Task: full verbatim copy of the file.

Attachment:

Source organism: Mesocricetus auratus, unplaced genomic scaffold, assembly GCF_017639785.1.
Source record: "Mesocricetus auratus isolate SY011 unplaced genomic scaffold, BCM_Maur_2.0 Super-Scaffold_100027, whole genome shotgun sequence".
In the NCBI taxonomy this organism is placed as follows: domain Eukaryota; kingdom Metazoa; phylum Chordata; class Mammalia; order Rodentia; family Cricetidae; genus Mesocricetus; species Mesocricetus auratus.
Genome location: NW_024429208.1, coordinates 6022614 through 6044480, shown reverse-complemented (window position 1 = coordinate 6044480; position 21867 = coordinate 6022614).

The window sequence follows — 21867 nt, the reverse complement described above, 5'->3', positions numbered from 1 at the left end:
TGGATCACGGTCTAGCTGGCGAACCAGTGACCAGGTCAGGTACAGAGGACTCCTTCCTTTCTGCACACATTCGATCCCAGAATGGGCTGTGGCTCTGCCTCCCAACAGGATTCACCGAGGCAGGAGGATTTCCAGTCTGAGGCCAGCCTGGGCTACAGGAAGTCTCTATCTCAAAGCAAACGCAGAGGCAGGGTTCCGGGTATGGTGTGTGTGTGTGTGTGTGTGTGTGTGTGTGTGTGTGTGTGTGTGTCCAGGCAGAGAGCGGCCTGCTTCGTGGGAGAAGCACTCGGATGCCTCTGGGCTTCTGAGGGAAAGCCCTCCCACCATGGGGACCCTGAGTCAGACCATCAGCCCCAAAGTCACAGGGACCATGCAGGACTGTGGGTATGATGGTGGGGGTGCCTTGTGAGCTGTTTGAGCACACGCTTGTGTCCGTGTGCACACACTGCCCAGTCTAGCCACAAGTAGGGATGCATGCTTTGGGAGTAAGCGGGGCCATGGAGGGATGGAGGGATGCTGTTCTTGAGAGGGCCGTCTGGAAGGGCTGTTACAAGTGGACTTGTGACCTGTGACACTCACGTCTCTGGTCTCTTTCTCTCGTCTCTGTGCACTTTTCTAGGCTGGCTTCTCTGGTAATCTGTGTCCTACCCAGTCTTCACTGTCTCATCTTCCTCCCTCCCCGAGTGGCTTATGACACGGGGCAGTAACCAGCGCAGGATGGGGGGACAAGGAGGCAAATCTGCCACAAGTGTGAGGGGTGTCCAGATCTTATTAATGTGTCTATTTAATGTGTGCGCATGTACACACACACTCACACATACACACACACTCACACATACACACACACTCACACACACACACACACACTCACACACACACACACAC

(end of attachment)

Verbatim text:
Source organism: Mesocricetus auratus, unplaced genomic scaffold, assembly GCF_017639785.1.
Source record: "Mesocricetus auratus isolate SY011 unplaced genomic scaffold, BCM_Maur_2.0 Super-Scaffold_100027, whole genome shotgun sequence".
In the NCBI taxonomy this organism is placed as follows: domain Eukaryota; kingdom Metazoa; phylum Chordata; class Mammalia; order Rodentia; family Cricetidae; genus Mesocricetus; species Mesocricetus auratus.
Genome location: NW_024429208.1, coordinates 6022614 through 6044480, shown reverse-complemented (window position 1 = coordinate 6044480; position 21867 = coordinate 6022614).

The window sequence follows — 21867 nt, the reverse complement described above, 5'->3', positions numbered from 1 at the left end:
TGGATCACGGTCTAGCTGGCGAACCAGTGACCAGGTCAGGTACAGAGGACTCCTTCCTTTCTGCACACATTCGATCCCAGAATGGGCTGTGGCTCTGCCTCCCAACAGGATTCACCGAGGCAGGAGGATTTCCAGTCTGAGGCCAGCCTGGGCTACAGGAAGTCTCTATCTCAAAGCAAACGCAGAGGCAGGGTTCCGGGTATGGTGTGTGTGTGTGTGTGTGTGTGTGTGTGTGTGTGTGTGTGTGTGTCCAGGCAGAGAGCGGCCTGCTTCGTGGGAGAAGCACTCGGATGCCTCTGGGCTTCTGAGGGAAAGCCCTCCCACCATGGGGACCCTGAGTCAGACCATCAGCCCCAAAGTCACAGGGACCATGCAGGACTGTGGGTATGATGGTGGGGGTGCCTTGTGAGCTGTTTGAGCACACGCTTGTGTCCGTGTGCACACACTGCCCAGTCTAGCCACAAGTAGGGATGCATGCTTTGGGAGTAAGCGGGGCCATGGAGGGATGGAGGGATGCTGTTCTTGAGAGGGCCGTCTGGAAGGGCTGTTACAAGTGGACTTGTGACCTGTGACACTCACGTCTCTGGTCTCTTTCTCTCGTCTCTGTGCACTTTTCTAGGCTGGCTTCTCTGGTAATCTGTGTCCTACCCAGTCTTCACTGTCTCATCTTCCTCCCTCCCCGAGTGGCTTATGACACGGGGCAGTAACCAGCGCAGGATGGGGGGACAAGGAGGCAAATCTGCCACAAGTGTGAGGGGTGTCCAGATCTTATTAATGTGTCTATTTAATGTGTGCGCATGTACACACACACTCACACATACACACACACTCACACATACACACACACTCACACACACACACACACACTCACACACACACACACAC